Another early review for The Herald assigned by the great Margaria Fitchner. This one, an authorized, then unauthorized biography of David Geffen, was embargoed by the publisher and I had to sign a nondisclosure form. Much ado about nothing, as the book caused a mild stir, then disappeared from sight. Sadly, author Tom King, a reporter for the Wall Street Journal, died shortly after the book came out.
CLAWING HIS WAY UP THE SHOWBIZ LADDER
published 3/12/01 in The Miami Herald
The Operator: David Geffen Builds, Buys, and Sells the New Hollywood. Tom King. Random. 688 pages.
David Geffen's is a typically American rags-to-riches story. But what rags! What riches!
Wall Street Journal writer Tom King's biography of the agent and entrepreneur — whose client list included Tom Cruise, Cher, Nirvana, John Lennon and Yoko Ono, Bob Dylan, Elton John and the Clintons — is a sharply written letdown. Despite exhaustive research, including hundreds of interviews with Geffen's friends, enemies, victims, benefactors and kin, The Operator fails to live up to its advance hype. There are no startling revelations, other than a smattering of specifics about the man's sexual profligacy, which is hardly headline news.
Like Sammy Glick in Budd Schulberg's 1941 novel, What Makes Sammy Run?, Geffen is portrayed as a lying, venal careerist whose scorched-earth ambitions leave a trail of broken friendships and bitter enemies. But unlike Glick, Geffen is far more complex and conflicted; a philanthropist, patron of the arts, humanitarian, fiercely loyal friend and political insider and activist.
Born in Brooklyn in 1943 to war refugees, young David exhibited behavior that would now be labeled as attention deficit disorder. Restless in school, dishonest, manipulative and argumentative with family and teachers, the street-smart Geffen gradually learned how to use those qualities to get ahead.
Moving to Los Angeles in an abortive attempt at higher education, Geffen dropped out and returned to New York, lying his way into the leading talent management company of his day, the William Morris Agency. Assuming no one would bother to check his resume, he claimed to have graduated from UCLA.When someone did investigate, Geffen intercepted the school's letter, and begged his brother, a Los Angeles lawyer, to concoct a placating substitute. But Geffen's academic record proved irrelevant; sheer ambition vaulted him from the mailroom to the executive suite in record time.
"Geffen simply worked harder than anyone else, " King writes. "He came in early and stayed late. The Morris office was his classroom."
At the agency, Geffen purposefully cultivated and flattered senior agents and executives and forged alliances with junior employees that would prove valuable as their careers developed. He parlayed a management stint with troubled-but-brilliant songwriter Laura Nyro into co-ownership of her songs, and their subsequent sale to CBS made him a millionaire at 27.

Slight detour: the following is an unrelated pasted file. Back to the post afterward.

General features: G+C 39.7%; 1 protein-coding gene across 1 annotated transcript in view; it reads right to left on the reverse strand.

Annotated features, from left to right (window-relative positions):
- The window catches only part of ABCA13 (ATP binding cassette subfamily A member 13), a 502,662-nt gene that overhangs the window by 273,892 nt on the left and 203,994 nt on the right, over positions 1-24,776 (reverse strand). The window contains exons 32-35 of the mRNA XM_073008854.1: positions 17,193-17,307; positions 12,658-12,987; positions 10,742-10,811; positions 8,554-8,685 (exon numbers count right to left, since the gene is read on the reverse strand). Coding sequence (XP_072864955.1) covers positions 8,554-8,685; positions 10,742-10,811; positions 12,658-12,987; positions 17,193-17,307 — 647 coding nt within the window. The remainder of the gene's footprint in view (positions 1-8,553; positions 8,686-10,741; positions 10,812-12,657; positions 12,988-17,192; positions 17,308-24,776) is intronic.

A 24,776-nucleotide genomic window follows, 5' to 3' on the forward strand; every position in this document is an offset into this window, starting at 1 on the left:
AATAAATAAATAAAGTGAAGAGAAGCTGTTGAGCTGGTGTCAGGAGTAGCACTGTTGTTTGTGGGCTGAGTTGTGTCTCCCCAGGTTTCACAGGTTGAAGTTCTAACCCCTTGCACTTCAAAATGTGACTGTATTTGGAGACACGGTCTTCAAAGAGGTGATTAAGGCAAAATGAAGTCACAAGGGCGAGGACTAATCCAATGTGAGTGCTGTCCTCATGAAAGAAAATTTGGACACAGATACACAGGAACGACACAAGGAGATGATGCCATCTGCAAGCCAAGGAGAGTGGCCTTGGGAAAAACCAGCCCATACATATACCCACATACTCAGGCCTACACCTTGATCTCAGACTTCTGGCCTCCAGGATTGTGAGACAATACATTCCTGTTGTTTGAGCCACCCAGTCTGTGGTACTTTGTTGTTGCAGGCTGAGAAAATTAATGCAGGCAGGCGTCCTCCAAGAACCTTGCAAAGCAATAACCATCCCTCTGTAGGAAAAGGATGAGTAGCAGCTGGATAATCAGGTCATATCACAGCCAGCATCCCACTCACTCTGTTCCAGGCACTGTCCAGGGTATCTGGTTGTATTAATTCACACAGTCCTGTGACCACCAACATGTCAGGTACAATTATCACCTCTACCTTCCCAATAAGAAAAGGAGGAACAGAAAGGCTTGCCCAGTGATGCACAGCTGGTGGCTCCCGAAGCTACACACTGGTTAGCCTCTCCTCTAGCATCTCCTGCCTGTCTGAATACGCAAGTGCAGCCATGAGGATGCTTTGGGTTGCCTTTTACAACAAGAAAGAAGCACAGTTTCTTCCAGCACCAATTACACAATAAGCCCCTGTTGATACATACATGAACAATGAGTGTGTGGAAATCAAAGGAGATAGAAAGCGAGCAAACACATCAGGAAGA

The west coast's burgeoning post-hippie music scene beckoned, and Geffen helped germinate the seed of the Crosby, Stills, Nash and Young–Joni Mitchell–Jackson Brown–Linda Ronstadt–Eagles axis. Establishing strong working relationships with these artists, along with executive mentors and father-substitutes like Columbia Records' Clive Davis, Atlantic Records' Ahmet Ertegun and empire-builder Steve Ross of Warner Communications, Geffen was well on his way.
MADE A FORTUNE
Personal management grew tedious, so with the help of Ertegun and Ross, Geffen founded, then sold two successful record companies, turning his profits into a fortune through shrewd timing, luck and chutzpah. Geffen's most recent venture is the entertainment conglomerate, Deamworks SKG (he's the "G"), in partnership with Steven Spielberg and former Disney executive Jeffrey Katzenberg.
Unlike earlier moguls, Geffen isn't a manufacturer, innovator or artist. He preceded the Internet millionaires whose fortunes rose in anticipation of future profits. Instead, Geffen's sheer force of personality and willingness to abandon mentors, sell out relationships and lie — as well as his knack for being in the right place at the right time — molds his success.
But at the same time, Geffen also demonstrates fierce, if sometimes inconsistent, personal loyalties toward ailing friends and seemingly ungrateful relatives. Though publicly closeted for most of his life (and vilified for it by the gay press), he became a leading supporter and fund-raiser of anti-AIDS projects and political action groups and a confidante and supporter of the Clintons.
King began The Operator with its subject's support and participation. Geffen not only sat for seven interviews but also urged friends, family and business associates to cooperate. Although he suddenly changed his mind, he apparently didn't try to kill the book entirely.
One wonders if the canny Geffen's move was a strategy to allow him "cover" if the book became controversial or bad for business. In fact, The Operator offers an entertaining portrait of a complex and conflicted man, but it is unlikely to stir much interest outside the entertainment industry and its knotted circle of Geffen's friends, ex-friends and enemies.